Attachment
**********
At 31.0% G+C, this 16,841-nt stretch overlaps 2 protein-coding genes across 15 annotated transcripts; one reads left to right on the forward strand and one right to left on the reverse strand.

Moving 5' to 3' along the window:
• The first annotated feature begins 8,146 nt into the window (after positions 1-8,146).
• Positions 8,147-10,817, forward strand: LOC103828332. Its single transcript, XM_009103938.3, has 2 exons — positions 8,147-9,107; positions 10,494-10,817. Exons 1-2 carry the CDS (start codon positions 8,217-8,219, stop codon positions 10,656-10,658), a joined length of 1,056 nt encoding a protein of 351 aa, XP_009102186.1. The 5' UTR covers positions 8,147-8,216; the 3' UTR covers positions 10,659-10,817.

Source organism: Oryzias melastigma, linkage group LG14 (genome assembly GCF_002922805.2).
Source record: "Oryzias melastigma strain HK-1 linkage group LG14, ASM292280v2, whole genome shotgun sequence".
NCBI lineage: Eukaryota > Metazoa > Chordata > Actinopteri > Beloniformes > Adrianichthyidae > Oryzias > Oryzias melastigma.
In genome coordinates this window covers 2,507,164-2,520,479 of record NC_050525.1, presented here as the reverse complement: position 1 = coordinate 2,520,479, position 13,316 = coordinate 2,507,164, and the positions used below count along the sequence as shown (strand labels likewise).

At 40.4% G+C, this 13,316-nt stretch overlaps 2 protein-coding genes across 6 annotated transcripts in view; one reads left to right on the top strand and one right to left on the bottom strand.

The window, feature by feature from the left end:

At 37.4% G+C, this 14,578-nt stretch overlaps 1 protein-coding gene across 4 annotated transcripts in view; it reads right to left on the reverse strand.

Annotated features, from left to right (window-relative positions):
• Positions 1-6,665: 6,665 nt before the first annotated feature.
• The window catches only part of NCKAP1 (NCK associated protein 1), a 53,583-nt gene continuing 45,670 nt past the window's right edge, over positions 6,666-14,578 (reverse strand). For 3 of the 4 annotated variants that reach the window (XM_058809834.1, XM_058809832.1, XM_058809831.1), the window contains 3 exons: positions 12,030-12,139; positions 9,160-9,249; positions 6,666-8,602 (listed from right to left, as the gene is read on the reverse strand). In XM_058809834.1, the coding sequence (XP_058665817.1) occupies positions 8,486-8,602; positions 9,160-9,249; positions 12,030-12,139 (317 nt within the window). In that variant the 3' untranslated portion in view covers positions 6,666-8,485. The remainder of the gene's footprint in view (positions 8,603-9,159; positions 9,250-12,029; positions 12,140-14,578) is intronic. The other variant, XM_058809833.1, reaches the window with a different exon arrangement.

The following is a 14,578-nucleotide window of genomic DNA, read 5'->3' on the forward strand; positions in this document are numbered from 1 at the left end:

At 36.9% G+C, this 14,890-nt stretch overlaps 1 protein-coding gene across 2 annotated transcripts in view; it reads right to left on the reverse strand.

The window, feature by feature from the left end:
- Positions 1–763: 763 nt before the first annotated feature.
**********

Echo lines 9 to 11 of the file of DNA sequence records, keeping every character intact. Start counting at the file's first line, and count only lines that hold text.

At 40.4% G+C, this 13,316-nt stretch overlaps 2 protein-coding genes across 6 annotated transcripts in view; one reads left to right on the top strand and one right to left on the bottom strand.

The window, feature by feature from the left end:

At 37.4% G+C, this 14,578-nt stretch overlaps 1 protein-coding gene across 4 annotated transcripts in view; it reads right to left on the reverse strand.